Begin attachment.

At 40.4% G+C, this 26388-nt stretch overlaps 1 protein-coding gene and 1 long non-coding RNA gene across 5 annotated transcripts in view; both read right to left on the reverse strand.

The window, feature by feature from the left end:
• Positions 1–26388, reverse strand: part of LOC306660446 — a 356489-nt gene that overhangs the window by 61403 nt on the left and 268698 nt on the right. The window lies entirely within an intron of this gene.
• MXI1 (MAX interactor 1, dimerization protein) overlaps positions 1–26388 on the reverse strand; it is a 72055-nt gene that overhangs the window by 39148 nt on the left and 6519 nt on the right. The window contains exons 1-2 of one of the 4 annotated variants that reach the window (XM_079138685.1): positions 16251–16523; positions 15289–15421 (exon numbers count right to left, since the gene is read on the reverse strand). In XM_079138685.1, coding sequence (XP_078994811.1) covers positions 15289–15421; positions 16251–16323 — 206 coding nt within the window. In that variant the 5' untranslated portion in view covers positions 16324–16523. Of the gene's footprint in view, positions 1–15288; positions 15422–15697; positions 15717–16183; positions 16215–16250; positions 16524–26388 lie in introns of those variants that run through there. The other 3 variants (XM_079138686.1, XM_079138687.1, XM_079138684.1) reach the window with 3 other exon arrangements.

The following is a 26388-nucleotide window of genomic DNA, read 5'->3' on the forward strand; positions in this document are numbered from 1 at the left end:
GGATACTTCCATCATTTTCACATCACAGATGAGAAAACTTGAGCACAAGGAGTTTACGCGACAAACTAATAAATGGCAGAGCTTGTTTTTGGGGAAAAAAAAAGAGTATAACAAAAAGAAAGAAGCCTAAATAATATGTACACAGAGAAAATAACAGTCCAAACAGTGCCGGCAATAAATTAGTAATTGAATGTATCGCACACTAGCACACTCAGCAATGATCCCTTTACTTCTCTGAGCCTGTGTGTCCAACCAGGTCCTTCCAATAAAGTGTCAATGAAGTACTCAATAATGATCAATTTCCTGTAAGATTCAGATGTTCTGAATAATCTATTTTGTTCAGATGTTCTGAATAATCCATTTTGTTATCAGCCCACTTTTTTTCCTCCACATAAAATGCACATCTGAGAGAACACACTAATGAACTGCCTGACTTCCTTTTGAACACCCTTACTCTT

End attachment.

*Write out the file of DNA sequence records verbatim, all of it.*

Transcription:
At 40.4% G+C, this 26388-nt stretch overlaps 1 protein-coding gene and 1 long non-coding RNA gene across 5 annotated transcripts in view; both read right to left on the reverse strand.

The window, feature by feature from the left end:
• Positions 1–26388, reverse strand: part of LOC306660446 — a 356489-nt gene that overhangs the window by 61403 nt on the left and 268698 nt on the right. The window lies entirely within an intron of this gene.
• MXI1 (MAX interactor 1, dimerization protein) overlaps positions 1–26388 on the reverse strand; it is a 72055-nt gene that overhangs the window by 39148 nt on the left and 6519 nt on the right. The window contains exons 1-2 of one of the 4 annotated variants that reach the window (XM_079138685.1): positions 16251–16523; positions 15289–15421 (exon numbers count right to left, since the gene is read on the reverse strand). In XM_079138685.1, coding sequence (XP_078994811.1) covers positions 15289–15421; positions 16251–16323 — 206 coding nt within the window. In that variant the 5' untranslated portion in view covers positions 16324–16523. Of the gene's footprint in view, positions 1–15288; positions 15422–15697; positions 15717–16183; positions 16215–16250; positions 16524–26388 lie in introns of those variants that run through there. The other 3 variants (XM_079138686.1, XM_079138687.1, XM_079138684.1) reach the window with 3 other exon arrangements.

The following is a 26388-nucleotide window of genomic DNA, read 5'->3' on the forward strand; positions in this document are numbered from 1 at the left end:
GGATACTTCCATCATTTTCACATCACAGATGAGAAAACTTGAGCACAAGGAGTTTACGCGACAAACTAATAAATGGCAGAGCTTGTTTTTGGGGAAAAAAAAAGAGTATAACAAAAAGAAAGAAGCCTAAATAATATGTACACAGAGAAAATAACAGTCCAAACAGTGCCGGCAATAAATTAGTAATTGAATGTATCGCACACTAGCACACTCAGCAATGATCCCTTTACTTCTCTGAGCCTGTGTGTCCAACCAGGTCCTTCCAATAAAGTGTCAATGAAGTACTCAATAATGATCAATTTCCTGTAAGATTCAGATGTTCTGAATAATCTATTTTGTTCAGATGTTCTGAATAATCCATTTTGTTATCAGCCCACTTTTTTTCCTCCACATAAAATGCACATCTGAGAGAACACACTAATGAACTGCCTGACTTCCTTTTGAACACCCTTACTCTT